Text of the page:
We’ve decided against continuing TV Talk for Once Upon A Time and Grimm–frankly, because these shows don’t deserve three posts a week. But for those of you still interested, we’ll continue discussing the shows in a more traditional reviewing format. And! Let us know in the comments what other television you’d like to see covered on BAD, either as TV Talk treatments or straight up reviews. We’re here to please you, dear readers!
Once Upon A Time 1.3 “Snow Fall”
“Snow Fall” represents a modest improvement for Once Upon A Time. The episode was not laughably bad, only a straight-faced amount of bad. The dialogue was relatively digestible and the fairy tale scenes were more subtle–although fear not: the wigs were as grotesque as ever. In “Snow Fall,” Henry The Excessively Precocious Child wants Mary Margaret Blanchard to read to the comatose John Doe so he’ll wake up and she’ll find her Prince Charming. He does wake up and makes for the hills, leaving everyone in a tizzy because he’s wandering around the woods in a weakened state. Emma, Henry, Hot Sheriff and Mary Margaret search through the woods and find Prince Coma unconscious in a river. Mary Margaret wakes him with True Love’s Kiss, also known as Cardio Pulmonary Resuscitation. He’s got amnesia and, as it turns out, a WIFE! This development is clearly engineered by the Mayor, because everything in Storybrooke is engineered by the Mayor. But that doesn’t stop Prince Coma and Mary Margaret from making with the bedroom eyes at each other.
The fairy tale scenes this week tell the story of Snow White and Prince Charming’s first meeting. He is betrothed to a snooty twat (who turns out to be his wife in Storybrooke) and Snow is a bandit, stealing treasure in order to save up enough money to escape the Evil Queen’s realm. After she steals from Prince Charming the ring intended for the snooty twat, they find themselves on a little adventure together. It sounds cool, like maybe Snow White is this modern version of the fairy tale princess, because she’s wearing (hideous) pants and has a saucy attitude, but the Prince still has to rescue her at least twelve times in twenty minutes.
Mary Margaret is even more traditionally rendered than her fairy tale counterpart. She finds herself rattling on about wanting “kids, marriage, true love” on a first date with some random creep. She later insists multiple times that she doesn’t believe in true love, love at first sight or “first kiss”–she says this twice, that she doesn’t believe in “first kiss.” I don’t know what that means. Isn’t the first time you kiss someone a first kiss? What’s not to believe in that? But she decides really quickly that this coma patient is the love of her life, and mopes over him terrifically when it turns out he’s married. I just find the presentation of Snow White so disingenuous this week. She’s a feminist! She wears a ratty fur vest and likes to verbally spar! She doesn’t need a man for about ten minutes, until she totally does! Once Upon A Time‘s Snow White doesn’t have to shatter traditional gender roles, but I’d rather the writers not pretend that she’s a modern, independent lady for one half of one episode before quickly returning her to her old-fashioned roots. Superficial, half-assed bucking of patriarchy is worse than no bucking of patriarchy at all.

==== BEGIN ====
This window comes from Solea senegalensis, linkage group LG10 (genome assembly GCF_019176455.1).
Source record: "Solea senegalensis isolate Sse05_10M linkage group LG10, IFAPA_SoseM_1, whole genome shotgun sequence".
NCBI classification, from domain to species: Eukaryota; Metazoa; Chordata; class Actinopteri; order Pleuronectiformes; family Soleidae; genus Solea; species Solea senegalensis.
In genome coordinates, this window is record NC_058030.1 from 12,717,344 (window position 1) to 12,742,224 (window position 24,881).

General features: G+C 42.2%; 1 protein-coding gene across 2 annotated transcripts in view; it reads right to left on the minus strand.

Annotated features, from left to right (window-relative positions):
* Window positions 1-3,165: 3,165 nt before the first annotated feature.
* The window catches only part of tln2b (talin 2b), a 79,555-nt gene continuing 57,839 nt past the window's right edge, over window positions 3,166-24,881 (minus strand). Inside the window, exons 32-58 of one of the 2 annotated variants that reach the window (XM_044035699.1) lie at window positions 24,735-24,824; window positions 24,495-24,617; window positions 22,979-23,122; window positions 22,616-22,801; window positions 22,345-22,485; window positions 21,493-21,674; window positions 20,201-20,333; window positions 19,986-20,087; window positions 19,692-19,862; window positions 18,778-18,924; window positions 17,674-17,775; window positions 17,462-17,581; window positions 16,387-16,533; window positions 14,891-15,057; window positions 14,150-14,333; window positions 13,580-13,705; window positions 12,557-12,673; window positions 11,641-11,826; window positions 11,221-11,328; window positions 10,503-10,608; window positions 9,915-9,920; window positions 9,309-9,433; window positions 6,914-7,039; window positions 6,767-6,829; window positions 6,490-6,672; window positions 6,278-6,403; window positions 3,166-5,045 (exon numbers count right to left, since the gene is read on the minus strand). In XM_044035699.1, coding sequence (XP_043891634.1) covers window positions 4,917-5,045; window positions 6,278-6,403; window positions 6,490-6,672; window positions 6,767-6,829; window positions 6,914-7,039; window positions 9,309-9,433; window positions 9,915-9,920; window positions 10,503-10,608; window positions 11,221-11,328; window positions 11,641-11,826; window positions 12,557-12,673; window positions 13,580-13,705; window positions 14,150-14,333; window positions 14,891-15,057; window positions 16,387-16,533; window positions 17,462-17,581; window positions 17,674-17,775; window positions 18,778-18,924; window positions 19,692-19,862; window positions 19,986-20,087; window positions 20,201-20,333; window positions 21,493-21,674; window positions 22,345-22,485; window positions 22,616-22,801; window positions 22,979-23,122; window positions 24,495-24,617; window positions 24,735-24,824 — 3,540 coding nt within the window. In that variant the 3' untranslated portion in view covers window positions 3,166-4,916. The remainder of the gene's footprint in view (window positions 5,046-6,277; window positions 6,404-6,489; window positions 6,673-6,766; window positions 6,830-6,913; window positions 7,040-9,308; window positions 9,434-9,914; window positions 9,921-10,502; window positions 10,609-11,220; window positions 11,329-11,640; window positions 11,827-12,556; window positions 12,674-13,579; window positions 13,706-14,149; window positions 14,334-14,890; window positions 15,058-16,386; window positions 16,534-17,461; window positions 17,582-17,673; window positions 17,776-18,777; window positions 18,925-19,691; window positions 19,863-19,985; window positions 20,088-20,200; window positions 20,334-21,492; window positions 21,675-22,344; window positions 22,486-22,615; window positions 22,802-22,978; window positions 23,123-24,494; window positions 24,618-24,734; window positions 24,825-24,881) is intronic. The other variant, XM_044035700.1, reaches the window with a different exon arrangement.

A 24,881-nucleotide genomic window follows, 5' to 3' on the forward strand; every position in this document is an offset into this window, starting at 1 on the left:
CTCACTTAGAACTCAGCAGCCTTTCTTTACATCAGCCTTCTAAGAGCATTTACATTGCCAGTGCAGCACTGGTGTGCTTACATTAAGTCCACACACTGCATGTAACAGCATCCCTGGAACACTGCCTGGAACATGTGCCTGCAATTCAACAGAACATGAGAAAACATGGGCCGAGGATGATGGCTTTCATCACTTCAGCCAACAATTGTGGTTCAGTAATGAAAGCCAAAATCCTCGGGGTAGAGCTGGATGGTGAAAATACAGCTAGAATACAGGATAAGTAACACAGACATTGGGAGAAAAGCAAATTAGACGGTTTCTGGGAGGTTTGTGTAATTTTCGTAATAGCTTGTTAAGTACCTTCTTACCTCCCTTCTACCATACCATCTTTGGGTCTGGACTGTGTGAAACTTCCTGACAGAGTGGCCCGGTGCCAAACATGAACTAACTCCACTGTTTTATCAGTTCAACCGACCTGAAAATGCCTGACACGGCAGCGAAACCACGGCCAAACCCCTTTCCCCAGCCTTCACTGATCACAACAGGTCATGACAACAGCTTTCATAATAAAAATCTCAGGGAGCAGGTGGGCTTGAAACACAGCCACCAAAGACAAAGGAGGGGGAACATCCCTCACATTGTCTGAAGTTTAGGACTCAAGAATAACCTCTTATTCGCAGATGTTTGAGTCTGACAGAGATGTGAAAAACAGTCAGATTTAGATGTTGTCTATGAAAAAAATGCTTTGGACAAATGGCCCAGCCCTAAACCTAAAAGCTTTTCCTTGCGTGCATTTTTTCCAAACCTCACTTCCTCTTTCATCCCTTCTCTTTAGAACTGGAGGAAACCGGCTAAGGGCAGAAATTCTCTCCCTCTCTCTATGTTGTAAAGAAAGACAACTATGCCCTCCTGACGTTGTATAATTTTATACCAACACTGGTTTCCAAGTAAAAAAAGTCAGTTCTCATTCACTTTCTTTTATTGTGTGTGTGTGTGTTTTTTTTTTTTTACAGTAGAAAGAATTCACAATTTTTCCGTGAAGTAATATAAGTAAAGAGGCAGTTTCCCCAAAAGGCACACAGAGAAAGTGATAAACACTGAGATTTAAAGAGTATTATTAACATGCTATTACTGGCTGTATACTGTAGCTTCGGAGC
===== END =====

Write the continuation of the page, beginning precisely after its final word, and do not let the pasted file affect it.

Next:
Nothing else much happens in “Snow Fall”–no real developments for Emma, the Mayor, Henry or anyone else. Hot Sheriff is still hot. Emma’s eyelashes are still the least realistic thing on this show. I’m still assigned to write about it. So here we are.
Grimm 1.2 “Bears Will Be Bears”
This week’s Grimm episode did little to disprove my theory from last week that the show will do no more than follow a typical procedural format, shaken up just a bit with the supernatural element. In other words, bo-ring. This week we had the modern, gritty (ugh) version of the three little bears. Golden-haired Gilda and her boyfriend break into a home decorated floor to ceiling with a southwestern bear motif. It’s as classy as that sounds. They eat the food, drink the wine, make out in the bed, and then her boyfriend is grabbed by something unseen and she takes off. Portland’s handsomest detective Nick Burckhardt is on the case! Never mind that we don’t actually care if he solves the case because, much like Goldilocks, burglarizing Gilda and her boyfriend totally deserve whatever’s coming to them. Also, you should know that the bear family is named Rabe. Which is a motherloving ANAGRAM FOR BEAR. And Baby Bear is a swarthy teen named Barry. Barry Rabe. The writers of Grimm apparently enrolled in the Once Upon A Time School of Tragically Obvious Character Naming.
Nick learns a bit more about being a Grimm from his aunt, but nothing meaty enough to be repeated here. It’s in his blood, it’s up to him to stop the bad guys, etc. Aunt Baldy dies at the end of the episode, so we’re apparently left with very little else in the way of back story for Nick’s ancestors. I honestly still cannot find a trace of interesting narrative here. This show is simply not concerned with presenting a compelling mythology. Every episode will follow the same pattern: there’s a mystery, there’s a little bit of fairy tale talk, there’s a solution.
But! There’s also a bright spot. Silas Weir Mitchell as reformed big bad wolf Eddie continues to be delightful. He’s salvaged two episodes now with his charmingly neurotic delivery. He does pilates and he offers onion bagels and French-pressed coffee to guests. (I will never forgive Nick for running out without taking the politely offered onion bagel, no matter how handsome he is.) Eddie’s like a Big Bad Special Agent Dale Cooper, and I love him for it. He alone makes this show worth watching.
But what did you guys think? Speak up in the comments, and don’t forget to chime in with other TV you’d like to see covered here.